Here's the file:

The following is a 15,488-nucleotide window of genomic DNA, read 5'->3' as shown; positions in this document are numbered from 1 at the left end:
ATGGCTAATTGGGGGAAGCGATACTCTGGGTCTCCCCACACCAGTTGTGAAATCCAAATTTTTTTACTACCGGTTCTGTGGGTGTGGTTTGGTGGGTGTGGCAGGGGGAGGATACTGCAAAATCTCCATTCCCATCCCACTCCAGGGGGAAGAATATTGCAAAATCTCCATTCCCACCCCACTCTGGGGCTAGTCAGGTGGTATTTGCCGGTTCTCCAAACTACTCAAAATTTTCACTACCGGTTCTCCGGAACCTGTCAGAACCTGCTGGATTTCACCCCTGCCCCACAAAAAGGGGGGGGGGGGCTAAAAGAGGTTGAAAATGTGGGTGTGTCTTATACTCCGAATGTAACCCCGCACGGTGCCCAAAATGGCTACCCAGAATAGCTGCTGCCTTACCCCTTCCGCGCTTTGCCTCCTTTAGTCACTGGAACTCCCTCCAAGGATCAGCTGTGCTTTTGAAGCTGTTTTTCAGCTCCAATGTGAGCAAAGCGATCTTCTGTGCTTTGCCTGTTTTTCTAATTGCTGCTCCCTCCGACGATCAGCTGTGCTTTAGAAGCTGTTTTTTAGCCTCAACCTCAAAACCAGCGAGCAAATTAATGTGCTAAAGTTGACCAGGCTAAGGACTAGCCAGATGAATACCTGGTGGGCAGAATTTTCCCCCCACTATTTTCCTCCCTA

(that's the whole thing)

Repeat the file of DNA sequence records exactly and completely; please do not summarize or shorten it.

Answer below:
The following is a 15,488-nucleotide window of genomic DNA, read 5'->3' as shown; positions in this document are numbered from 1 at the left end:
ATGGCTAATTGGGGGAAGCGATACTCTGGGTCTCCCCACACCAGTTGTGAAATCCAAATTTTTTTACTACCGGTTCTGTGGGTGTGGTTTGGTGGGTGTGGCAGGGGGAGGATACTGCAAAATCTCCATTCCCATCCCACTCCAGGGGGAAGAATATTGCAAAATCTCCATTCCCACCCCACTCTGGGGCTAGTCAGGTGGTATTTGCCGGTTCTCCAAACTACTCAAAATTTTCACTACCGGTTCTCCGGAACCTGTCAGAACCTGCTGGATTTCACCCCTGCCCCACAAAAAGGGGGGGGGGGGCTAAAAGAGGTTGAAAATGTGGGTGTGTCTTATACTCCGAATGTAACCCCGCACGGTGCCCAAAATGGCTACCCAGAATAGCTGCTGCCTTACCCCTTCCGCGCTTTGCCTCCTTTAGTCACTGGAACTCCCTCCAAGGATCAGCTGTGCTTTTGAAGCTGTTTTTCAGCTCCAATGTGAGCAAAGCGATCTTCTGTGCTTTGCCTGTTTTTCTAATTGCTGCTCCCTCCGACGATCAGCTGTGCTTTAGAAGCTGTTTTTTAGCCTCAACCTCAAAACCAGCGAGCAAATTAATGTGCTAAAGTTGACCAGGCTAAGGACTAGCCAGATGAATACCTGGTGGGCAGAATTTTCCCCCCACTATTTTCCTCCCTA